NASA Pluto Probe Is More Than Halfway to Next Flyby Target

New Horizons Halfway to 2014 MU69
New Horizons took a series of 10-second exposures of the background star field near the location of 2014 MU69, to prepare for the probe’s flyby of the Kuiper Belt object on Jan. 1, 2019. This composite image is made from 45 of these 10-second exposures taken on Jan. 28, 2017. The yellow diamond marks the predicted location of MU69 on approach, but the KBO itself was too far from the probe to be detected. (Image credit: NASA/JHUAPL/SWRI)

NASA's New Horizons spacecraft is now more than halfway from Pluto, which it famously flew past in July 2015, to its next flyby target: a distant object known as 2014 MU69.

New Horizons hit the milestone just after 8 p.m. EDT Sunday (April 2; 0000 GMT on April 3). At that time, the probe was 486.19 million miles (782.45 million kilometers) beyond Pluto and the same distance from 2014 MU69, NASA officials said.

"It's fantastic to have completed half the journey to our next flyby; that flyby will set the record for the most distant world ever explored in the history of civilization," New Horizons principal investigator Alan Stern, of the Southwest Research Institute in Boulder, Colorado, said in a statement. [New Horizons' Pluto Flyby: Complete Coverage]

This Friday (April 7), New Horizons will reach another halfway point in its Pluto-to-MU69 trek. At 5:24 p.m. EDT (2124 GMT) on that day, the same amount of time will separate the spacecraft's closest approach toPluto (which occurred at 7:48 a.m. EDT on July 14, 2015) from its closest approach to MU69 (which is scheduled to occur at 2 a.m. EDT on Jan. 1, 2019), NASA officials said.

"The nearly five-day difference between the halfway markers of distance and time is due to the gravitational tug of the sun," NASA officials wrote in the same statement. "The spacecraft is actually getting slightly slower as it pulls away from the sun's gravity, so the spacecraft crosses the midpoint in distance a bit before it passes the midpoint in time."

Investigating the roughly 30-mile-wide (50 km) 2014 MU69 up close is the main objective of New Horizons' extended mission, which NASA approved last year. But that extended mission also involves a broader survey of the Kuiper Belt, the ring of frigid bodies beyond Neptune's orbit.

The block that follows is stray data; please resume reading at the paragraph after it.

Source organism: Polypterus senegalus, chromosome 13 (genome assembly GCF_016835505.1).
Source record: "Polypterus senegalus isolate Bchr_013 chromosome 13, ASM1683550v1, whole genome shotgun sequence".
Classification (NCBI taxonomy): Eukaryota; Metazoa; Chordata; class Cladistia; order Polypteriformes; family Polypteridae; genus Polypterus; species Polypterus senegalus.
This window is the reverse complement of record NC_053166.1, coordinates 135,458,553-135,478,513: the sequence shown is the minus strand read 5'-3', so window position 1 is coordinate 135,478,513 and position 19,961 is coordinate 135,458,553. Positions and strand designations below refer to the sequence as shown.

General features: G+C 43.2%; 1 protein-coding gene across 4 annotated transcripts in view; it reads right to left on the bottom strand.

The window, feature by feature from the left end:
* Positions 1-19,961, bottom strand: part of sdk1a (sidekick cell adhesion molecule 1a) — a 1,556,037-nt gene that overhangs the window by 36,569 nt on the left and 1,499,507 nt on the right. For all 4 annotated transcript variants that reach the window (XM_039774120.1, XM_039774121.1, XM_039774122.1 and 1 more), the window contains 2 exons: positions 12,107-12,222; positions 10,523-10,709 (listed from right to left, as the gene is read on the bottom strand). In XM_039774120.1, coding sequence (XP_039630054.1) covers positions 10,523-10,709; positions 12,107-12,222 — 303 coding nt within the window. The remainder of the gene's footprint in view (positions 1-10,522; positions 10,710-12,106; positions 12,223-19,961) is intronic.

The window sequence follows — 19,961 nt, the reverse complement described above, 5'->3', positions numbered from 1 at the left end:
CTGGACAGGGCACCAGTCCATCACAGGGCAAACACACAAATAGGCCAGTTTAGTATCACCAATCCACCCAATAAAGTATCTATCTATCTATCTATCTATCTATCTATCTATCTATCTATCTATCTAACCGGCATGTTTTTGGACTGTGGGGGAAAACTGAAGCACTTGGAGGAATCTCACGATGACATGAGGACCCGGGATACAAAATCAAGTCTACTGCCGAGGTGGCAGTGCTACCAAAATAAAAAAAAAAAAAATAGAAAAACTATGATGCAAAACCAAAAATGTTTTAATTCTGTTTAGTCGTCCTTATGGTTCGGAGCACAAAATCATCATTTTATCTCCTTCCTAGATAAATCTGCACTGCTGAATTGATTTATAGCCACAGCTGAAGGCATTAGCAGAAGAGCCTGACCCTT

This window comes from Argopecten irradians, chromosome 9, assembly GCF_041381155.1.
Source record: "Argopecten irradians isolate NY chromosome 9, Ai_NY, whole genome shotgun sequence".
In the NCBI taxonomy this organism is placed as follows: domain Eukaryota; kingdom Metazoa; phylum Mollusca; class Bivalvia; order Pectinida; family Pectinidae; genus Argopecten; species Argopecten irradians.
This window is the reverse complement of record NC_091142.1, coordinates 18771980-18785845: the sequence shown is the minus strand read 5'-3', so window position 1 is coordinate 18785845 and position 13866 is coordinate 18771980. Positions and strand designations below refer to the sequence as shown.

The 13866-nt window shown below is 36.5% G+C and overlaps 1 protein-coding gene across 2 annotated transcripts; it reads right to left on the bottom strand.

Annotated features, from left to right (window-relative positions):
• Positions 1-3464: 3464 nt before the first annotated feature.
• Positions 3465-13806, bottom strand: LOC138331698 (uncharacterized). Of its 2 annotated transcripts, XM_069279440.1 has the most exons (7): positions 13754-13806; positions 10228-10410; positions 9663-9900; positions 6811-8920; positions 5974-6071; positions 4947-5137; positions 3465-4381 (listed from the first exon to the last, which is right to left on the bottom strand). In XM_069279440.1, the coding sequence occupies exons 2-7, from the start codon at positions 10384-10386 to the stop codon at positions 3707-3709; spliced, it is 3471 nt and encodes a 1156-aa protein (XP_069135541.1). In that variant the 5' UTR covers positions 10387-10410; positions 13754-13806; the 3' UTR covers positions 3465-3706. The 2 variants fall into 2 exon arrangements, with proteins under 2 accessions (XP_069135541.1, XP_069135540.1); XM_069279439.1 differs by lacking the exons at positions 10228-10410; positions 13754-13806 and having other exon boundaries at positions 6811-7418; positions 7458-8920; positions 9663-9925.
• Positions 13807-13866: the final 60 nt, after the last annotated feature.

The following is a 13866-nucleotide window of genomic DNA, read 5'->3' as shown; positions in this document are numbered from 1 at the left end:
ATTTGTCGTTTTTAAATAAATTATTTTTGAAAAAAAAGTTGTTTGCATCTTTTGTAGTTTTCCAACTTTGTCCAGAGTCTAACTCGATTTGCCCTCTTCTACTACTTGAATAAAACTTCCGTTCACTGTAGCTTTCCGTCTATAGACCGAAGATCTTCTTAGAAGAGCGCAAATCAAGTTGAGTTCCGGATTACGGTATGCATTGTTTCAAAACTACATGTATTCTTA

"In addition to MU69, we plan to study more than two dozen other KBOs [Kuiper Belt objects] in the distance, and measure the charged particle and dust environment all the way across the Kuiper Belt," said New Horizons project scientist Hal Weaver, of the Johns Hopkins Applied Physics Laboratory (APL) in Laurel, Maryland.

New Horizons was the fastest spacecraft ever launched, streaking away from Earth at about 36,000 mph (58,000 km/h) back in January 2006. The probe is now traveling at about 32,000 mph (51,500 km/h), NASA officials said.

New Horizons spent much of its long journey to Pluto in sleep mode, but the spacecraft has been "awake" since Dec. 6, 2014. That will change soon, however; mission team members plan to put New Horizons back in hibernation for 157 days beginning April 7 (two hours before it hits the time halfway mark, in fact).

The spacecraft is currently about 3.5 billion miles (5.7 billion km) from Earth. All of its instruments and systems are in good shape, NASA officials said.

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Mike Wall
Senior Space Writer

Michael Wall is a Senior Space Writer with and joined the team in 2010. He primarily covers exoplanets, spaceflight and military space, but has been known to dabble in the space art beat. His book about the search for alien life, "Out There," was published on Nov. 13, 2018. Before becoming a science writer, Michael worked as a herpetologist and wildlife biologist. He has a Ph.D. in evolutionary biology from the University of Sydney, Australia, a bachelor's degree from the University of Arizona, and a graduate certificate in science writing from the University of California, Santa Cruz. To find out what his latest project is, you can follow Michael on Twitter.